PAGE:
Badgering away in Scotland

Our guest blogger today, Eddie Palmer, is the chairman of Scottish Badgers. Eddie tells us all about these charismatic animals — and what we can do to help protect them.

6 @SBP Crossing water on fallen tree night SBP cropped - for SM

Copyright @ScotlandBigPicture

Our Scottish badger is the same animal that is found right across Europe and Asia. The oldest badger bone remains found in these islands were carbon-dated to 35,000 years ago. Badgers are between half a metre and a metre in length, and a burrowing animal, with a distinctive black and white face, and dense fur which looks grey. They have a good sense of smell, but very poor eyesight. An extended family, or ‘clan’ can occupy several setts in ancestral territory used for many years.

Sadly, most people have never seen a live badger – only dead ones at the sides of roads at certain times of the year. The experience of seeing badger cubs at play in the spring is truly memorable. Badgers live underground in a maze of tunnels and chambers called setts and come out mainly at night time to feed.

9 @SBP Dry stane dyke cropped

Picture copyright @ScottishBigPicture


  • In Scotland, badgers live only on the mainland, and not on the islands, apart from Arran, where they were introduced by Victorians for sport.
  • Badgers belong to the order known as ‘mustelids’ – together with otters, stoats, weasels and pine martens.
  • Badgers can eat up to 200 worms a night!
  • A badger ‘sett’ is the name for its burrow, and ‘cete’ is one collective noun for a group of badgers.
  • A badger sett can extend for at least 30 metres underground from an entrance.
  • Badgers also use day nests, in the daytime, to relax and sleep.


    Badger cubs at play in the spring. Video credit @ingham_mal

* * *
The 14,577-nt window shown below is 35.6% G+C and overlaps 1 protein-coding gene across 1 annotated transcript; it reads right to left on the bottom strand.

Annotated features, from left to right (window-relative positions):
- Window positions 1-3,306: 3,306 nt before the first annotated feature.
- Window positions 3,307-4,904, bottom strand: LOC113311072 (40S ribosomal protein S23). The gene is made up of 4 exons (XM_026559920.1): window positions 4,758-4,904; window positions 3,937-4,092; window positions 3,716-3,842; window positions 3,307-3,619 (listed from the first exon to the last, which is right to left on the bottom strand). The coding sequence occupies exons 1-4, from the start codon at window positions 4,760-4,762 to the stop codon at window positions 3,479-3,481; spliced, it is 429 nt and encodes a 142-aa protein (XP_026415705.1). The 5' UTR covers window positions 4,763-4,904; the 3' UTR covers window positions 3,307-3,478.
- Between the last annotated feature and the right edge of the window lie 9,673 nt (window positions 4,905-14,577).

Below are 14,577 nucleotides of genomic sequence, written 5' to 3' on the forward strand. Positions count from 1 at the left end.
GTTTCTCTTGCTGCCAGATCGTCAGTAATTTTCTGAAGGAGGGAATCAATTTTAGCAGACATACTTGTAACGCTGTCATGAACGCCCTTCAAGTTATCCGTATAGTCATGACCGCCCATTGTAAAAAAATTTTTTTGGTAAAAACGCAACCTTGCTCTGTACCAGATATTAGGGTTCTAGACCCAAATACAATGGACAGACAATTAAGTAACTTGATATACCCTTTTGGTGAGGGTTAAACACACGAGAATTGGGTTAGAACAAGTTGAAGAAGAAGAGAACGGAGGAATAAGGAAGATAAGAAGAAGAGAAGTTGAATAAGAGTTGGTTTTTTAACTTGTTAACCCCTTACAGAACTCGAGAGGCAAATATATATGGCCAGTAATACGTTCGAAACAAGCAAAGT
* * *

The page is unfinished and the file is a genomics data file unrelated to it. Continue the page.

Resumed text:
Where badgers live – Badger setts can be anywhere – in woodland, hedgerows, in sand dunes , in open fields, in gardens, and under patios and decking. Any habitation is a sett, and is protected by law. The number of sett entrances does not correspond to the number of badgers inside.  There could be 10 badgers in a three hole sett, and only six animals in a forty hole sett.

Badger Sett.©Lorne Gill/SNH

A badger sett. Copyright SNH/Lorne Gill.

Badger signs – How do we know badgers are around? There are many signs to look for, including newly dug earth (snuffle holes), badger hair in spoil (excavated material found at sett entrances), foraging signs nearby (dug earth), latrines, beaten paths between badger holes, and claw marks on tree branches.

What do badgers eat? – Badgers are omnivorous and eat a wide variety of food, but they mainly eat earthworms. They also feed on insects, larvae, tubers, fruit, nuts, cereal crops, eggs, slugs and fungi. They move slowly over land at night, covering at least half a mile from the sett.

The Badger Year – Sows delay implantation, mating at any time of year, but giving birth in February. This is so there is food for the young when they emerge above ground in early May. During this time, last year’s cubs, the yearlings, are pushed out to fend for themselves and this is why so many get killed on roads. Autumn sees a period of feeding up for the winter, with again more killed on the road as they forage. From November to February, badgers go into ‘torpor’, which isn’t really hibernating, but they do become slower and less active.

There are problems for badgers – They may be disturbed by development, including forestry and agriculture, and badger baiting with dogs still goes on.


  • Reporting road casualties to us on the Scottish Badger website – this is important for finding setts.
  • Telling us about badger setts – we need accurate records in order to protect badgers.
  • Informing us about any possible crimes or disturbance to badgers.


Badgers for Beginners course Falls of Clyde Oct 2016 - small

Participants at a Badgers for Beginners course at the Falls of Clyde.


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